It’s becoming very obvious to me that this classic musical just doesn’t play well on a sound stage.  Vampire Bill (aka Capt. Von Trapp) and Carrie are letting any chance to show us any emotion just fly by!  Maria wins these kids over WAY too fast.  It’s just so unrealistic.  The cameras are too close for these cheesy lines and (at moments) petrified actors.

  • Carrie keeps looking at us. Ever so briefly. It’s like she’s asking for help. – Kate’s facebook friend

Let’s skip ahead to Liesel’s big moment (and my personal favorite from childhood): Sixteen Going on Seventeen.  Liesel is cute, but Rolf looks so old.  (I watched the making of special, and I know they say he’s a senior in college.  But compared to Liesel, he looks like a creeper).  Plus, I’m getting a little seasick from the camera moving back and forth to follow all of this frolicking in the hills.  And his little short pants?  He looks ridiculous!  And the roll down the hill at the end!  My friends say it best:

  • He is thirty …she is 16. But, I don’t think he likes girls, so it’s cool.  There is a murder weapon. There is rolling. He’s trying to kill her why doesn’t somebody TRY AND HELP HER!!!! – Kate’s facebook friend

Now Carrie is praying.  No, not for the end of this experiment, it’s part of the show.  It’s her first night at the Von Trapp’s, and she must pray for all the children.  It’s at this precise moment that I remember Julie Andrews in the original movie.  I LOVED this movie as a kid (along with much of the nation, I’m sure).  As I watch Carrie’s version of this moment, I really miss the great Julie Andrews.  She really was wonderful, wasn’t she.  Voice of an angel and a splendid actress to boot.  Time for the goatherd song.  Kids under the bed during the yodeling – ok, I’ll give you that one, Rob.  Super cute.

The pros are here!  Laura Benanti.  I love you.  (I actually kind of liked Go On.)  Christian Borle.  I love you.  (And I really miss Smash.)  I guess this was NBC’s way of apologizing to both of them for cancelling their television shows.  Now we have actors with some timing, and faces that move. Wait, did she say smoke a big cigar?  I don’t remember the kind of innuendo from the movie.  And even though I love the two of you as Max and Ilsa, I’m not really going to pay attention to your song.  Sorry.  At this point in the show, it’s hard for me to give any part of this my full attention.

Time for Vampire Bill to show us the Captain’s big turn around from cold, unfeeling navy man to warm, loving father.  Oh wait, there’s no difference.  I know your dad just started singing for the first time in who knows how long, but that hug from Marta and Greta in the background is a bit much even for me.

Party time.  Why are all of Carrie’s dresses SO unflattering?  C’mon costume designer, the Captain is supposed to find Maria desirable.  This is the moment – they are falling in love.  Here’s my review of Carrie’s acting so far.

I love the hills, and I’m very happy:

I don’t want to leave the abbey.  I’m very upset:

The Captain is singing with his children.  I am very moved:

I think I might love the Captain:

No really, I LOVE the Captain:

  • The doorknobs are giving me more than Carrie is. – Kate’s facebook friend

Yes, that is the same face.  Every time.  And we are only at the half-way point.  Luckily, we get to go back to the abbey and listen to Ms. McDonald again.  Dear lord, she is perfection.  And only her beautiful rendition of Climb Every Mountain gets Carrie Underwood to show a glimpse (although slight) of true emotion for the first time during this telecast.  She’s crying.  Oh wait, she stopped.

The children are sad because Carrie is gone.  We could just end the show there, but alas, we must soldier on.  Laura Benanti you are beautiful, and I love this pink top red/pants ensemble.   Another song for the pros (with Vampire Bill).  Why is this song is so upbeat? Aren’t we talking about the inevitability of the Nazis invading?

Carrie’s back.  Laura is leaving (why?!?).  I’m actually rooting for the Baroness at this point because she’s showing some real emotion about being left for the nanny.  Now that Laura is gone, time for a ‘love’ song between our leading lady and man.  All I can think of is how I wish the Baroness was still in the show.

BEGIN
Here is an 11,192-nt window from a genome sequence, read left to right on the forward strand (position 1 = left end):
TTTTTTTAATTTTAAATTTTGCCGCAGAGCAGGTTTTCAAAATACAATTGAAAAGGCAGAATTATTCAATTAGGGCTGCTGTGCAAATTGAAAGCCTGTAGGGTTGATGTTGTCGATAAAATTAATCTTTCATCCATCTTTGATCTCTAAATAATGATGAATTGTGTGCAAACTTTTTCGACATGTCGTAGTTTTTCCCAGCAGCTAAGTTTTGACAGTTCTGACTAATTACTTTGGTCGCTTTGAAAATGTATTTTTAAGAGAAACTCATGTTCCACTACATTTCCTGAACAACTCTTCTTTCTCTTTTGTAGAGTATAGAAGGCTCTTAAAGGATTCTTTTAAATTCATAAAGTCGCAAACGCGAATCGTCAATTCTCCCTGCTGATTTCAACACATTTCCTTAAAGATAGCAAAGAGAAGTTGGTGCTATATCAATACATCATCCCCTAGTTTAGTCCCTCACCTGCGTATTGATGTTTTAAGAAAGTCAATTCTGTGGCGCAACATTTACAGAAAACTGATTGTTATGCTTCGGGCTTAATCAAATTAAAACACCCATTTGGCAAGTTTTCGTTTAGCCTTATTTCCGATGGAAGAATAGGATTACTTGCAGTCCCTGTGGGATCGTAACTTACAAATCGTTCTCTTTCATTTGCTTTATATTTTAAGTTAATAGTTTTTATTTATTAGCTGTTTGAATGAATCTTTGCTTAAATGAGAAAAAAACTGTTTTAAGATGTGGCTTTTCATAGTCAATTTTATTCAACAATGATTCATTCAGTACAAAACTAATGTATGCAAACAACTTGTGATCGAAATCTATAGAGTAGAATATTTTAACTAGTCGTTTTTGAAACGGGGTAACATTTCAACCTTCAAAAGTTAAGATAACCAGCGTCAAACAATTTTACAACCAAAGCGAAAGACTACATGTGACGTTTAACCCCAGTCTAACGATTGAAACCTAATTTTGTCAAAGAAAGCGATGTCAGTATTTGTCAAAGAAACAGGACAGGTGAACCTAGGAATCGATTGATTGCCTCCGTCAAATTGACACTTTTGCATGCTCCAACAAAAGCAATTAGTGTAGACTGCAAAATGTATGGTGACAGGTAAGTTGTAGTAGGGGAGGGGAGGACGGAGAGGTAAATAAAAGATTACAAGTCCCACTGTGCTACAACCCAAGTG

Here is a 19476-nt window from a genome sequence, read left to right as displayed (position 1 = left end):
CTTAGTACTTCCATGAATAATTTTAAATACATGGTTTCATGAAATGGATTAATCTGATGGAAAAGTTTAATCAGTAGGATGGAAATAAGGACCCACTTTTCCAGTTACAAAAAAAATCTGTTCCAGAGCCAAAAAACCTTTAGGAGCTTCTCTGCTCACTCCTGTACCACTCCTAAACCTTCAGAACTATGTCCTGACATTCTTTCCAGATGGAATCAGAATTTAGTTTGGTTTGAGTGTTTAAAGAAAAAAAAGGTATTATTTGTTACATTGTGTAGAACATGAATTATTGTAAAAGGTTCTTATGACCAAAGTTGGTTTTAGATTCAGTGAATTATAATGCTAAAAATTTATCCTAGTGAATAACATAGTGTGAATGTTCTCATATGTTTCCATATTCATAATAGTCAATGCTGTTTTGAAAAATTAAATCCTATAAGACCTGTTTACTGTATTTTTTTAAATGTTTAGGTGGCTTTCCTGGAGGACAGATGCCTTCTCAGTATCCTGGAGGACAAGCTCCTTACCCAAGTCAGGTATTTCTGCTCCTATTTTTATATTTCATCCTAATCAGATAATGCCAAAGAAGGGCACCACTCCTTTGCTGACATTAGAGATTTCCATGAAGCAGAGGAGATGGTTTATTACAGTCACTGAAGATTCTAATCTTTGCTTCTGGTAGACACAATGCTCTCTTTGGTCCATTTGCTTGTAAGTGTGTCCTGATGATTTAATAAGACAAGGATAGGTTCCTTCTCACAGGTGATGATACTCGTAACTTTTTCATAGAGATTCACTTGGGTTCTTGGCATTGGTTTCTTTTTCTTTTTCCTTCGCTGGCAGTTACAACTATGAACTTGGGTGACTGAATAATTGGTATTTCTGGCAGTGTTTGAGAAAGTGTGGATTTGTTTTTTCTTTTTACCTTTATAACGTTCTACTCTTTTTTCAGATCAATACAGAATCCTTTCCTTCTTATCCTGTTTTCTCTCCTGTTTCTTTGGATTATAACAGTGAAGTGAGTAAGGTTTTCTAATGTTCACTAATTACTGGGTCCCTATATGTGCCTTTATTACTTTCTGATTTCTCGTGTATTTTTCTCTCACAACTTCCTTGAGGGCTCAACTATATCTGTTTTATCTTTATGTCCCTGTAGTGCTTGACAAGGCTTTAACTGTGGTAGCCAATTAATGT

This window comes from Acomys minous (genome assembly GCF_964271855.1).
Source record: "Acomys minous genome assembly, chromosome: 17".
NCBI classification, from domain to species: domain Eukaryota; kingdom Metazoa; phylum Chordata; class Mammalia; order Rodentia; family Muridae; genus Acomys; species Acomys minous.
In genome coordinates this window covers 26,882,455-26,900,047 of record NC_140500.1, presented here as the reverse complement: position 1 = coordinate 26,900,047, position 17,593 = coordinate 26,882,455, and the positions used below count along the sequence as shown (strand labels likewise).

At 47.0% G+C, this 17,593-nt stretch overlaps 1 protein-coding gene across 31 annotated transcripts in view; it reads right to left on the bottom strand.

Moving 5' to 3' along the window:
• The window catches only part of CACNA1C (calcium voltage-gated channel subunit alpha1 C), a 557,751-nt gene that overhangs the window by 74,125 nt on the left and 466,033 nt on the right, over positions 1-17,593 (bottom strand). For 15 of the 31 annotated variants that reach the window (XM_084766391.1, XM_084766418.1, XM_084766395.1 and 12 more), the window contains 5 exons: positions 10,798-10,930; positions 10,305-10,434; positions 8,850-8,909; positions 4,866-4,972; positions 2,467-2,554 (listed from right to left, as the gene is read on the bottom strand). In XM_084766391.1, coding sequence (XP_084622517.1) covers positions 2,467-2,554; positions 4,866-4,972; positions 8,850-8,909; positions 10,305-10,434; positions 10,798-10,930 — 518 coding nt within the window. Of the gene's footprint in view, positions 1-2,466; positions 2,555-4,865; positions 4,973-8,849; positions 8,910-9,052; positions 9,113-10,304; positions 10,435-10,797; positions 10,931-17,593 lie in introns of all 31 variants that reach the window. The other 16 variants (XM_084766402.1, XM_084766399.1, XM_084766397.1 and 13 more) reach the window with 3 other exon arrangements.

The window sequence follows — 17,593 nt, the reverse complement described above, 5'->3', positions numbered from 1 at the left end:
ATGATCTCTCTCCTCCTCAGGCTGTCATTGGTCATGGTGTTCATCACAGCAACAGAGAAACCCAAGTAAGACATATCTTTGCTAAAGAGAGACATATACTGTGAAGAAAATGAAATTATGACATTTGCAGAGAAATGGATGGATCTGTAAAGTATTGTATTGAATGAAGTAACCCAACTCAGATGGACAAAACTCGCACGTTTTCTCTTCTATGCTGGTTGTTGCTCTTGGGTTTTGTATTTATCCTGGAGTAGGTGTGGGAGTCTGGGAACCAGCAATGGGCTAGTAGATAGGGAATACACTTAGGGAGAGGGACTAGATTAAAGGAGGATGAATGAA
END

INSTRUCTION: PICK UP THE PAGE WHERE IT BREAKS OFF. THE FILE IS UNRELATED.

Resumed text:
• Is this that thing where Carrie is the pretty girl in high school and it’s her senior year so she had to be the lead, and the actual girl who can act is playing the governess and smoking cigarettes behind the field house saying, “…I’m gonna get so much work when I’m forty…goddamnit.” – Kate’s facebook friend

Back from the honeymoon, but the Von Trapps are in trouble!!  Better think fast, Carrie.  It’s a good thing you had those matching outfits lying around to go so you can fool those Nazis and escape!  Oh my there are a lot of swastikas at this concert.  Luckily your costumes match the flags.  And thank you Christian Borle for showing us some real emotion about the family taking a risk to escape the Third Reich.

It’s the last scene of the play!  Back in the abbey.  Wait, I didn’t realize that Rolf DIDN’T rat the family out in the stage play.  It makes me like him a little more – but kudos to the film for making a more interesting choice.  I know it’s night…but it’s really dark.  I could barely see Rolf’s gun.  This doesn’t feel dangerous at all…but maybe it’s better this way.  I also can’t see Carrie and Vampire Bill’s dead faces.  Oh lord, Thank Goodness it’s Audra and the nuns that sing the last number of the show.  Ok, I’ll admit, I may be getting a few chills watching the family climb the foothill to freedom.

Overall, not completely horrible, but it definitely had it’s problems.  I’ll let my friends wrap it up:

  • It’s a creepy intersection of not-theater, not-television and it’s a deep pit of hollow. I love every second of it. – Kate’s facebook friend
  • Her bra’s all cattywompus and she can’t fix it cuz she’s on the television! – Kate’s facebook friend (also from the South.  See cattywompus.)
  • …dammit, it needed a little more fore-thought. So, NEXT TIME, let’s agree to hire a real costume designer and give the pop star an acting coach. SUPPORT OUR PLAYERS. – yet another facebook friend
  • From henceforth, let all situations where an artist signs up for a project only to realize it’s out of their league but it’s too late to back out, be known as getting “Von Trapped”. Example: “It’s only the first day of my Cirque training, and I’m already feeling Von Trapped.” – arguably Kate’s most clever facebook friend

 

This Man is a Hero 

This Man is a Hero

I’m not big on reblogging or reposting or what-have-you.  But I saw this article and I just had to indulge.  This man (a theatre critic) was ejected from a theatre for throwing a woman’s cell phone because she was on it during the entire show!  The best part – he’s not sorry.  This man is my hero.

It all goes back to manners people.  The world would be such a better place if we considered those around us and how our actions affect them.  I admire this man in the article because he did something about it.  Too often I give a dirty look or roll my eyes, but ultimately I ignore horrible behavior.  Read about this gent who took a stand against improper audience etiquette.